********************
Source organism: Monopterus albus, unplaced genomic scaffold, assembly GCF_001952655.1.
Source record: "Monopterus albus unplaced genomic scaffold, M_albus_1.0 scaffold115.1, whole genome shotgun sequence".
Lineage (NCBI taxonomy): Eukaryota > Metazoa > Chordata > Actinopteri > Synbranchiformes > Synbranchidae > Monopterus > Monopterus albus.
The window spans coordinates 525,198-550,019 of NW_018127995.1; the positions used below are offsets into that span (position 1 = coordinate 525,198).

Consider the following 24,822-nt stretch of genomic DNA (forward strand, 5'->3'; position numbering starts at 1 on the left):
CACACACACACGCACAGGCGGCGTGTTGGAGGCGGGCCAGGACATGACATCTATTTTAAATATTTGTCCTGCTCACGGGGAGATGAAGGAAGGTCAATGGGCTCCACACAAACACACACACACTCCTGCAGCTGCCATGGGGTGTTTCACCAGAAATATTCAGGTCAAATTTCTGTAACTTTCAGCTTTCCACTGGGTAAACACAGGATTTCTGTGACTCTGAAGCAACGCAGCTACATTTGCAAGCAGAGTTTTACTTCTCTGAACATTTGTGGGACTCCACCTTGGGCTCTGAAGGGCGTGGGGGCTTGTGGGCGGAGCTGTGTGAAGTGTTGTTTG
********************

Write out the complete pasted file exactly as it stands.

Source organism: Monopterus albus, unplaced genomic scaffold, assembly GCF_001952655.1.
Source record: "Monopterus albus unplaced genomic scaffold, M_albus_1.0 scaffold115.1, whole genome shotgun sequence".
Lineage (NCBI taxonomy): Eukaryota > Metazoa > Chordata > Actinopteri > Synbranchiformes > Synbranchidae > Monopterus > Monopterus albus.
The window spans coordinates 525,198-550,019 of NW_018127995.1; the positions used below are offsets into that span (position 1 = coordinate 525,198).

Consider the following 24,822-nt stretch of genomic DNA (forward strand, 5'->3'; position numbering starts at 1 on the left):
CACACACACACGCACAGGCGGCGTGTTGGAGGCGGGCCAGGACATGACATCTATTTTAAATATTTGTCCTGCTCACGGGGAGATGAAGGAAGGTCAATGGGCTCCACACAAACACACACACACTCCTGCAGCTGCCATGGGGTGTTTCACCAGAAATATTCAGGTCAAATTTCTGTAACTTTCAGCTTTCCACTGGGTAAACACAGGATTTCTGTGACTCTGAAGCAACGCAGCTACATTTGCAAGCAGAGTTTTACTTCTCTGAACATTTGTGGGACTCCACCTTGGGCTCTGAAGGGCGTGGGGGCTTGTGGGCGGAGCTGTGTGAAGTGTTGTTTG